Academic journal article Forum on Public Policy: A Journal of the Oxford Round Table

Reflections on the Current Status of Women in American Higher Education

Academic journal article Forum on Public Policy: A Journal of the Oxford Round Table

Reflections on the Current Status of Women in American Higher Education

Article excerpt

Abstract

Since World War II, American women have gained much greater access to higher education, with women now 56% of undergraduates, and approximately half of medical and law school students, as well as attaining 49% of PhD's. Despite their greater representation, women pursuing professional careers still experience considerable stress. At the institutional level, career opportunities remain unequal, with men still earning better pay at all ranks and having greater access to resources, as well as continuing to predominate as senior faculty. Fewer women gain tenured positions and promotions than in the 1970's, as the enforcement of Affirmative Action policies has slackened, and increasing numbers of courses are taught by contingent faculty. At the personal level, many women feel ambivalent about working when they have young children, and there are many potential conflicts if dual careers are involved, especially if there are heavy training-incurred debts, and if jobs entail difficult commutes or no work for one partner. We will review data on faculty rank and salary over the years, and discuss the implications of shifts in the academic environment as they interact with changing aspects of personal relationships and social expectations.

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In recent decades, the number of women enrolled in undergraduate and graduate programs in the United States has dramatically increased. Women obtained 19% of undergraduate degrees at the beginning of the 20th Century. By 1984, 49% of college degrees were earned by women, some of them "returning" students, older than the traditional 18-22 year old cohort. By 2001, more than 50% of undergraduates were women, and more recent figures go as high as 56% (Yoder, 2003).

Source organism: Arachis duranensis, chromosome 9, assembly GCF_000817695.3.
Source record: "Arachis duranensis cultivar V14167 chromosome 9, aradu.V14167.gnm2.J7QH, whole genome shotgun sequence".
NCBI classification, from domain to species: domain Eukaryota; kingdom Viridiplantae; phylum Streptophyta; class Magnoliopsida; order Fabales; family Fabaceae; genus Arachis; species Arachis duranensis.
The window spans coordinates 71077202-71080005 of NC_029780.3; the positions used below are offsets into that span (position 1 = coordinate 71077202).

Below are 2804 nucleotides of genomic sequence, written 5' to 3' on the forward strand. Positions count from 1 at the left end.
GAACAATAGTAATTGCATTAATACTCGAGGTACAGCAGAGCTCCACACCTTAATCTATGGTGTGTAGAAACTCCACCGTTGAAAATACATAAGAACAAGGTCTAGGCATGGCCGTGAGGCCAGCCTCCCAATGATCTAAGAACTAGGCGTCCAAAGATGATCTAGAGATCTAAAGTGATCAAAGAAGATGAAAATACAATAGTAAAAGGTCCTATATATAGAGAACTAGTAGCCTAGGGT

In 1930, 2% of American lawyers and judges were women. Until 1950, Harvard Law School did not accept women as students, and there were no women on the tenured faculty until more than twenty years later (Kay, 2004). By 1989, the number of female law students had risen to 22%, and law school student bodies now typically include as many women as men. At the University of California-Berkeley's Boalt Hall School of Law, 64% of the students in 2000 were women (West et al, 2005). In 1972, when Ruth Bader Ginsburg became a Professor at Columbia Law School, she was one of only twenty women with that status in the entire country (Kay, 2004). While the number of tenured faculty women had no way to go but up, progress has been slow. Similarly, medical schools now enroll approximately 50% women, in contrast to fewer than 10% fifty years ago. However, a study of faculty at medical schools around the country showed that women are still under-represented in tenured ranks and in senior administration, and that their promotion rates and salaries lag far behind their male peers (Ash et al, 2004).

Students have changed, not only in terms of gender representation, but also in terms of such factors as race, ethnicity and social class. The March/April 2005 issue of Academe, the journal of national AAUP, states that current students are more likely than their parents to need to work at least part-time to pay for tuition and other costs, and cites the results of an annual survey conducted by the Higher Education Research Institute at UCLA to the effect that 53% of first year women and 40% of entering men need to get jobs to help pay for their education (p. 4). The effect of work status on retention and graduation rates, as well as on the choice of majors and the amount of out of class reading and thinking is beyond the scope of this paper. However, it is clear that prior distinctions between full-time, straight out of high school day students and older, working evening students, has become blurred, just as the number of people graduating within four years of admission to college has gotten smaller. While the student body has become increasingly diverse, the faculty has remained relatively homogeneous (Balliet et al, 2005; West et al, 2005). …

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